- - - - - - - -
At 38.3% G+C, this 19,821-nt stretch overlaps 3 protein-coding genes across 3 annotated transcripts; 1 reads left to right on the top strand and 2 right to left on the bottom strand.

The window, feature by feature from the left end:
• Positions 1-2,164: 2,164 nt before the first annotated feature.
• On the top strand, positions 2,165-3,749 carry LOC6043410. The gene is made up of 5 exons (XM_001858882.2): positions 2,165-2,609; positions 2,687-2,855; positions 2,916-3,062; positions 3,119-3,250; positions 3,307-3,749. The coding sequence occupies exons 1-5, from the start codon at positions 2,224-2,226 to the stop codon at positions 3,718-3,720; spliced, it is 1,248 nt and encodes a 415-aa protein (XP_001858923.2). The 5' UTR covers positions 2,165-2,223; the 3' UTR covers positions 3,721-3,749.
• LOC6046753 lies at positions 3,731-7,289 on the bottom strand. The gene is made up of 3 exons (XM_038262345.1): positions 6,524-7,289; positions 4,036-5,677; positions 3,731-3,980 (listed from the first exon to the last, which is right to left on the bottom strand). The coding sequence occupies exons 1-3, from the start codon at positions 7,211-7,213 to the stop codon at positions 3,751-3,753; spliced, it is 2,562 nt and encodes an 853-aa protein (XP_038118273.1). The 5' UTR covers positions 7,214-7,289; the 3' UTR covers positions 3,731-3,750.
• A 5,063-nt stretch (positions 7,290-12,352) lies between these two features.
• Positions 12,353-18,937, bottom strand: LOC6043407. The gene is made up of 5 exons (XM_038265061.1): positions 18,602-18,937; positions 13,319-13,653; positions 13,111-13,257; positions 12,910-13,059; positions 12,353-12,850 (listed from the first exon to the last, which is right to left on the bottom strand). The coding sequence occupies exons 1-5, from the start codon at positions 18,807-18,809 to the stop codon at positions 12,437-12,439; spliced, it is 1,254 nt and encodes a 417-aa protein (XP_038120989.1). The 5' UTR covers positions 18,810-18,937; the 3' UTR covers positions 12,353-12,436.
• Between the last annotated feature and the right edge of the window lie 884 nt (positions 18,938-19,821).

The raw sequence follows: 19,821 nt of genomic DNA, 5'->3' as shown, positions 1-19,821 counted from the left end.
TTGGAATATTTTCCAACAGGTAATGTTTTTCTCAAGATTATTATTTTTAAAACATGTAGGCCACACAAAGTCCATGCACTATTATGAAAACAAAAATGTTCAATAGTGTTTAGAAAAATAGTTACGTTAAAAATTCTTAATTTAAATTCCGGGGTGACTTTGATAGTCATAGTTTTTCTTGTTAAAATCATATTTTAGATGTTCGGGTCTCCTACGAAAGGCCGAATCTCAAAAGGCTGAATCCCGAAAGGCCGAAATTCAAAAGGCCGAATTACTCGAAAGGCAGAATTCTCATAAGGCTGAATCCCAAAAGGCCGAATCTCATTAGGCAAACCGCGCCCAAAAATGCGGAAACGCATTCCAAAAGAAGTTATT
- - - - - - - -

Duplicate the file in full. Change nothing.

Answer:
At 38.3% G+C, this 19,821-nt stretch overlaps 3 protein-coding genes across 3 annotated transcripts; 1 reads left to right on the top strand and 2 right to left on the bottom strand.

The window, feature by feature from the left end:
• Positions 1-2,164: 2,164 nt before the first annotated feature.
• On the top strand, positions 2,165-3,749 carry LOC6043410. The gene is made up of 5 exons (XM_001858882.2): positions 2,165-2,609; positions 2,687-2,855; positions 2,916-3,062; positions 3,119-3,250; positions 3,307-3,749. The coding sequence occupies exons 1-5, from the start codon at positions 2,224-2,226 to the stop codon at positions 3,718-3,720; spliced, it is 1,248 nt and encodes a 415-aa protein (XP_001858923.2). The 5' UTR covers positions 2,165-2,223; the 3' UTR covers positions 3,721-3,749.
• LOC6046753 lies at positions 3,731-7,289 on the bottom strand. The gene is made up of 3 exons (XM_038262345.1): positions 6,524-7,289; positions 4,036-5,677; positions 3,731-3,980 (listed from the first exon to the last, which is right to left on the bottom strand). The coding sequence occupies exons 1-3, from the start codon at positions 7,211-7,213 to the stop codon at positions 3,751-3,753; spliced, it is 2,562 nt and encodes an 853-aa protein (XP_038118273.1). The 5' UTR covers positions 7,214-7,289; the 3' UTR covers positions 3,731-3,750.
• A 5,063-nt stretch (positions 7,290-12,352) lies between these two features.
• Positions 12,353-18,937, bottom strand: LOC6043407. The gene is made up of 5 exons (XM_038265061.1): positions 18,602-18,937; positions 13,319-13,653; positions 13,111-13,257; positions 12,910-13,059; positions 12,353-12,850 (listed from the first exon to the last, which is right to left on the bottom strand). The coding sequence occupies exons 1-5, from the start codon at positions 18,807-18,809 to the stop codon at positions 12,437-12,439; spliced, it is 1,254 nt and encodes a 417-aa protein (XP_038120989.1). The 5' UTR covers positions 18,810-18,937; the 3' UTR covers positions 12,353-12,436.
• Between the last annotated feature and the right edge of the window lie 884 nt (positions 18,938-19,821).

The raw sequence follows: 19,821 nt of genomic DNA, 5'->3' as shown, positions 1-19,821 counted from the left end.
TTGGAATATTTTCCAACAGGTAATGTTTTTCTCAAGATTATTATTTTTAAAACATGTAGGCCACACAAAGTCCATGCACTATTATGAAAACAAAAATGTTCAATAGTGTTTAGAAAAATAGTTACGTTAAAAATTCTTAATTTAAATTCCGGGGTGACTTTGATAGTCATAGTTTTTCTTGTTAAAATCATATTTTAGATGTTCGGGTCTCCTACGAAAGGCCGAATCTCAAAAGGCTGAATCCCGAAAGGCCGAAATTCAAAAGGCCGAATTACTCGAAAGGCAGAATTCTCATAAGGCTGAATCCCAAAAGGCCGAATCTCATTAGGCAAACCGCGCCCAAAAATGCGGAAACGCATTCCAAAAGAAGTTATT